Ripping Models From Directx9 Games Part 1 – The Basics

[Intro]

If you’re like me you’ve seen games with really cool looking models and wondered how they were put together.  You might have searched online and seen a couple of tools that allowed you to get the models you were interested in.  And once you did that you couldn’t help but wonder how the process of ripping a 3D model from a game goes down.

In this tutorial I’ll show you what it takes to code something like this, and send you on your way to experiment with the world of directx9.

I’ll be splitting this tutorial into parts since otherwise it would get pretty long.  This first part will cover the concepts involved so that you can have the understanding required to implement a 3d ripper for directx9.

slender_done

[Basic Directx9 Overview]

Directx is a graphics API published by Microsoft.  The great majority of games these days rely on it, with a minority of games relying on a competing open source library called opengl.  There are many versions of Directx, the current one being Directx11.  For our purposes we will be working with directx9, and some of the stuff discussed here will not be directly applicable to 10 and 11 since the API has changed significantly in those releases.

If you want to know more about directx here is a good place to start.

We will not be going indepth into how to use directx, and that is something I recommend you become familiar with before trying to write software to rip 3d models from directx games.  But I will give a brief explanation of the moving parts we need to work with to make it all work out later on in this tutorial.

[Directx9 Rendering]

A few things happen when a 3d model gets rendered in directx.  First, the vertexbuffer gets populated and bound to a stream on the d3d device.  Second, the index buffer gets populated and bound to the device.  And finally, DrawIndexedPrimitive gets called to draw the primitive represented by the vertices in the indexed buffer.

A vertexbuffer is just a buffer in memory that contains the vertex data for the models being rendered.  3D geometry is represented by primitives, and primitives are composed of 3d vertices (x,y, and z coordinates).  A primitive is just a geometric figure, directx9 supports these primitives. Mostly we’re only concerned with D3DPT_TRIANGLELIST, D3DPT_TRIANGLESTRIP, which are just polygon representations.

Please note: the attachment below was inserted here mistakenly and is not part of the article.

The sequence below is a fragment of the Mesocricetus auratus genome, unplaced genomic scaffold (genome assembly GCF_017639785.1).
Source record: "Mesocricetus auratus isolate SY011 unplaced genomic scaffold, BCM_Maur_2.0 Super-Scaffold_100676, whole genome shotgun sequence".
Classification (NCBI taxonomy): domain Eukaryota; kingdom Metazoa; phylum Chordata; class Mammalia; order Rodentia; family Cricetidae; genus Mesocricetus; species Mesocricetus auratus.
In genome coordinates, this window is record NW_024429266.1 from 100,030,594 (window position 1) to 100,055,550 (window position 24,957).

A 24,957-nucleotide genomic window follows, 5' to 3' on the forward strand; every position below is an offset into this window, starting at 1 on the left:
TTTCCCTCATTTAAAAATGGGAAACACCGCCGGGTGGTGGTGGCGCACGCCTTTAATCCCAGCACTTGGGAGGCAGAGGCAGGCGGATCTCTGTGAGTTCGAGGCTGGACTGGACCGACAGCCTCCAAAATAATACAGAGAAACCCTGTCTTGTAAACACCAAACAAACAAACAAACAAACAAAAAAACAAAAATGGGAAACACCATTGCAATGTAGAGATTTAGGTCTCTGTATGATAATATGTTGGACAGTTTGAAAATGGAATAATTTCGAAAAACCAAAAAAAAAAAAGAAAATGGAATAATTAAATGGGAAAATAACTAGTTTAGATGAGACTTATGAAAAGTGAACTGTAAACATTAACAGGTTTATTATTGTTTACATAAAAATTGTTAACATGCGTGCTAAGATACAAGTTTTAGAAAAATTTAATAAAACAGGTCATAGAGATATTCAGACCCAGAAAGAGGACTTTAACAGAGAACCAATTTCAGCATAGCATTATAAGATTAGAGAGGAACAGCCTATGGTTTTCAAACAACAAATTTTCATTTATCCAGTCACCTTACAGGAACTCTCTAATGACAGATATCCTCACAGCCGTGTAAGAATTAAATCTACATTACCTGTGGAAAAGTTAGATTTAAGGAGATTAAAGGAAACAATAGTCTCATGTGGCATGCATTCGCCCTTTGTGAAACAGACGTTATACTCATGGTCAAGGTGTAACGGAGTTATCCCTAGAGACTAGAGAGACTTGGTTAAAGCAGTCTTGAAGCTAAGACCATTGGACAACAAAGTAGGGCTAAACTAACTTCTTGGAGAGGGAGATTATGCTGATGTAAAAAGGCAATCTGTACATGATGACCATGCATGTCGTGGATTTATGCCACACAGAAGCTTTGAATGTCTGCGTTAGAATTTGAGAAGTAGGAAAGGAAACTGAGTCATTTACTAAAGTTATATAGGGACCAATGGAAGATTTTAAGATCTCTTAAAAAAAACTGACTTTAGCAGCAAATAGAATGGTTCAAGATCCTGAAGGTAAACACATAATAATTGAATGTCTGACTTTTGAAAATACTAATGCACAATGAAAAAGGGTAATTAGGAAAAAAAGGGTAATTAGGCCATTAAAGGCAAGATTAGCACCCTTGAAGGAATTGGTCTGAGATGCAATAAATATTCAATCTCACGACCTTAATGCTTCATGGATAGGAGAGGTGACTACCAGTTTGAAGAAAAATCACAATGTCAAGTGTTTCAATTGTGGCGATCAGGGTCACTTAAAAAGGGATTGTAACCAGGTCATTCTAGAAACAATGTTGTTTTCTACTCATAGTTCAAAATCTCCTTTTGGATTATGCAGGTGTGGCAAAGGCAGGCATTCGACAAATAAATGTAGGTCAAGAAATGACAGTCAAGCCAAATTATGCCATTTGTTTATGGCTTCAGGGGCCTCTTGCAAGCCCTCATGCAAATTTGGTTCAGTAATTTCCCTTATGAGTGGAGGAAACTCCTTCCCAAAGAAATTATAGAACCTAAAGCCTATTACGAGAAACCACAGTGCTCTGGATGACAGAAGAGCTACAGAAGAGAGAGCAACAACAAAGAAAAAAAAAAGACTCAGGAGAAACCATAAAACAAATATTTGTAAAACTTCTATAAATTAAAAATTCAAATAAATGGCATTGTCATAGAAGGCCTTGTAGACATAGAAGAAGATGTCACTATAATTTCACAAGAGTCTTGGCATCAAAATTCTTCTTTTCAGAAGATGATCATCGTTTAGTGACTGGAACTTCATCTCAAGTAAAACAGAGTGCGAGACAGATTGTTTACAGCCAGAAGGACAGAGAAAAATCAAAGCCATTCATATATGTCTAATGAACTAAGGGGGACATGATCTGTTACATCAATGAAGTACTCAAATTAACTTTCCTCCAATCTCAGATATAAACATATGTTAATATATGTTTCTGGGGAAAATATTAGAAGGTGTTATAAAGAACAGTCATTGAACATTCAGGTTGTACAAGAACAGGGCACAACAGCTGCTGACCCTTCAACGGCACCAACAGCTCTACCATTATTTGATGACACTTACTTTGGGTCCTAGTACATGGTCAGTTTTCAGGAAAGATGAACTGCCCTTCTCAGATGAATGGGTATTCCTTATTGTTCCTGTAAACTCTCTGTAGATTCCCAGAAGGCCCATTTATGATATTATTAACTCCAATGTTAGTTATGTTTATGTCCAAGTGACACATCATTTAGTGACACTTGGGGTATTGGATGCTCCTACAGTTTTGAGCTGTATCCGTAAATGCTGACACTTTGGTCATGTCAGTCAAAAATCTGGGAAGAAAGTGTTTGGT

Now you may be wondering, why do we need an index buffer pointing to the vertexbuffer? The answer is optimization.  Directx9 allows you to have varied sized vertices, a format which they refer to as flexible vertex format (FVF).  This means you can pack all kinds of information into a vertex, making it blow up in size to 60 or more bytes.  Indices, on the other hand, are usually words (2 bytes), so instead of duplicating shared vertices at the cost of 60 or 80 bytes, we instead duplicate indices at the cost of 2 bytes.  Over time it adds up.

In case this whole index buffer/vertex buffer has you confused think of it like this:

Index_buffer[3];

Vertex_buffer[2];

Index_buffer[0] = 0

Index_buffer[1] = 1

Index_buffer[2]  = 0

Vertex_buffer[0] = { 1, 3, -1}

Vertex_buffer[1] = {-1, 2, 0}

If we draw a triangle using the Index_buffer starting at 0 and going to the 3rd index, we’ll have a triangle composed of {1,3,-1}, {-1,2,0}, {1,3-1}, which is basically:

{Vertex_buffer[Index_buffer[0]], Vertex_buffer[Index_buffer[1]], Vertex_buffer[Index_buffer[2]]}, or

{Vertex_buffer[0], Vertex_buffer[1], Vertex_buffer[2]}

I think you can tell by now that the values stored inside the Index buffer are simply indices into the vertex buffer.  It can get a little bit more complicated than that, because directx9 supports offset indexing, which means you may need to add an offset to the values in the index buffer before indexing into the vertex buffer.  Say index_buffer[0] = 10.  If we’re drawing with an offset of 50, that means that instead of picking the vertex at vertex_buffer[10], you’d select the vertex at vertex_buffer[60], and so on for all other vertices on that draw call.

The last thing you need to understand conceptually before you can rip a 3d model from directx9 games is the concept of faces.  I don’t claim to be a mathematician, and if you look here you’ll see a much more complex definition, but as far as I’m concerned for our purposes a face is simply a 2d triangle, or polygon.  To make a triangle you need 3 vertices, or three points in space.

faces

2 Faces(Polygons)

[Conclusion]

We’ve covered all the concepts you need to know in order to grasp how models are rendered in directx9.  This will give you the necessary foundation to build upon for part 2 of this tutorial, where I will show you how to go about writing code to get the index and vertex data that you need, and outputting it to a format that can be easily interpreted by most 3d modeling tools out there.

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